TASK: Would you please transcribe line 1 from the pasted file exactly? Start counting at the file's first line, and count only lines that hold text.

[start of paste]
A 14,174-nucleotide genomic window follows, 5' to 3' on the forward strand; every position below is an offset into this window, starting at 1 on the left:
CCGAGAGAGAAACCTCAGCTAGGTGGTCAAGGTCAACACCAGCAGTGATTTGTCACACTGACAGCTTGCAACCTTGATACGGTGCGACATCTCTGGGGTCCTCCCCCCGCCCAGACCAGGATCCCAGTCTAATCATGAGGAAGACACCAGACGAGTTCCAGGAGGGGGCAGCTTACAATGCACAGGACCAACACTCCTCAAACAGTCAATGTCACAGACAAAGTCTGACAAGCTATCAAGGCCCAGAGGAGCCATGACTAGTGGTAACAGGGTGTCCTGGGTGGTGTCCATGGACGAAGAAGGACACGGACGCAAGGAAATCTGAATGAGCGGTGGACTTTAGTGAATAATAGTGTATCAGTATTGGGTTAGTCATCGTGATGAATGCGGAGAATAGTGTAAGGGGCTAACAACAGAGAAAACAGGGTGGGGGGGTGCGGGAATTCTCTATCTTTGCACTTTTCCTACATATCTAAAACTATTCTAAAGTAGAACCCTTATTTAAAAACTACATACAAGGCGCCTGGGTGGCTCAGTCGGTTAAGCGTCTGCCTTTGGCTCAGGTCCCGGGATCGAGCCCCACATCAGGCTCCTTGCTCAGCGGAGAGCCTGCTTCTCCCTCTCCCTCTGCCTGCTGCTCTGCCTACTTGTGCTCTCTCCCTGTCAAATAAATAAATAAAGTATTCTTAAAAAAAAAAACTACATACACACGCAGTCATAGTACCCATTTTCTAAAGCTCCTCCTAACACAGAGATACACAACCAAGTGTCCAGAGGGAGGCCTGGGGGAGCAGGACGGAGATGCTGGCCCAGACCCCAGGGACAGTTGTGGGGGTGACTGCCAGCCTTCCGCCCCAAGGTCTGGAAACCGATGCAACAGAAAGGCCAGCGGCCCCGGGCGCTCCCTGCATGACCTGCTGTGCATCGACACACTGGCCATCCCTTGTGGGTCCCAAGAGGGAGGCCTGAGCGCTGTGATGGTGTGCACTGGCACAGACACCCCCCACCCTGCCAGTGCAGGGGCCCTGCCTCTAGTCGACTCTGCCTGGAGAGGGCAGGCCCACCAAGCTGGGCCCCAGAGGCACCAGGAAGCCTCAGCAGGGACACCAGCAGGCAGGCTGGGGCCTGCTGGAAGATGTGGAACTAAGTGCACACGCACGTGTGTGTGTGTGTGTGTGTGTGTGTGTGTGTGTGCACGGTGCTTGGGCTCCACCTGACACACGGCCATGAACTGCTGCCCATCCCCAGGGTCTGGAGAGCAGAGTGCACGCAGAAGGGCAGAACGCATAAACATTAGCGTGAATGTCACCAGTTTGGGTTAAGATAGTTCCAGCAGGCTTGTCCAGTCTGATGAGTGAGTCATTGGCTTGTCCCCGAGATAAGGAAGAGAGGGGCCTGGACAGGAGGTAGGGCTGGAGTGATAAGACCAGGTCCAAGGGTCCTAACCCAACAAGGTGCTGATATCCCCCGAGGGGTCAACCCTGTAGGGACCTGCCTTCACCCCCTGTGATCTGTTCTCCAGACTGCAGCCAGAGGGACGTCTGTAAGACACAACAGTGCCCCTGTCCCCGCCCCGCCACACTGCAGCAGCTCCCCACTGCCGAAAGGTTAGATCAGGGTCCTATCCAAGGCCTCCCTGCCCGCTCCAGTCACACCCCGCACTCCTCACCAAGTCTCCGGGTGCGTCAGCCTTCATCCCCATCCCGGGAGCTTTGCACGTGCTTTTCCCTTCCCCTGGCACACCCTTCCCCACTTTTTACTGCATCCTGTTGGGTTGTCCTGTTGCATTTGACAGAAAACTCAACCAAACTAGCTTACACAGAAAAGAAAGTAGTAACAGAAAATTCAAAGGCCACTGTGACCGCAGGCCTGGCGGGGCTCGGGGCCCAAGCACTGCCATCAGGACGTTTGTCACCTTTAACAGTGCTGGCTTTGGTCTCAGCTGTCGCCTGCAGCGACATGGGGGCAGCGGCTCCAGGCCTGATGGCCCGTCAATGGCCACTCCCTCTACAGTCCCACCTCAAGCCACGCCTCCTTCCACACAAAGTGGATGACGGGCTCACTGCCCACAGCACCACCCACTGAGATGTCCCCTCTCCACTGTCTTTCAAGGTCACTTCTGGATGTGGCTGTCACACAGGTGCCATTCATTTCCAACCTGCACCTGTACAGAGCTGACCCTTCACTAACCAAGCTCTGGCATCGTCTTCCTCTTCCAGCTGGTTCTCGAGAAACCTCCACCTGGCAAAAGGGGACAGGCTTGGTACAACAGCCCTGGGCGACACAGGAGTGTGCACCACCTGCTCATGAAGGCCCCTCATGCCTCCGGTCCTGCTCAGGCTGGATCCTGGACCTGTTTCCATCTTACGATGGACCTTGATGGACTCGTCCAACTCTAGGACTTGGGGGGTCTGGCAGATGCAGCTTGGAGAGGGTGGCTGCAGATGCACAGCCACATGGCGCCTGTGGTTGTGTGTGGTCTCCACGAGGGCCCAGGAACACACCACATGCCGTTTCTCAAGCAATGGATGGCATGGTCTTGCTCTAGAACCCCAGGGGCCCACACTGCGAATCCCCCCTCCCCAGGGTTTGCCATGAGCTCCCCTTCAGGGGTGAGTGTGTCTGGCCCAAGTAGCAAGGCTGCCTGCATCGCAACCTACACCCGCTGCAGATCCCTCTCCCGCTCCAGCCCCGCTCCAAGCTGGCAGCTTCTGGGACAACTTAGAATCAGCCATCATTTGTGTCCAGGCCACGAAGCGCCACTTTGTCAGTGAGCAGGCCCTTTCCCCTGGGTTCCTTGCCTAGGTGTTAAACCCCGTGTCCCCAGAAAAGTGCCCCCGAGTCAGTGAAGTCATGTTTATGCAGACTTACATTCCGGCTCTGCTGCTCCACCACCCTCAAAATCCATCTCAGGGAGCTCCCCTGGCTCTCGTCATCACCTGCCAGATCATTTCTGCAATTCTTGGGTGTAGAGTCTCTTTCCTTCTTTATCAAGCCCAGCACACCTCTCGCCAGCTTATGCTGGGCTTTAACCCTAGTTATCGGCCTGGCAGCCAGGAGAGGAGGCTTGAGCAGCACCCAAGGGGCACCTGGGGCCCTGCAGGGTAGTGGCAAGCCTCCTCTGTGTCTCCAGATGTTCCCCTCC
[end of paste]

A 14,174-nucleotide genomic window follows, 5' to 3' on the forward strand; every position below is an offset into this window, starting at 1 on the left: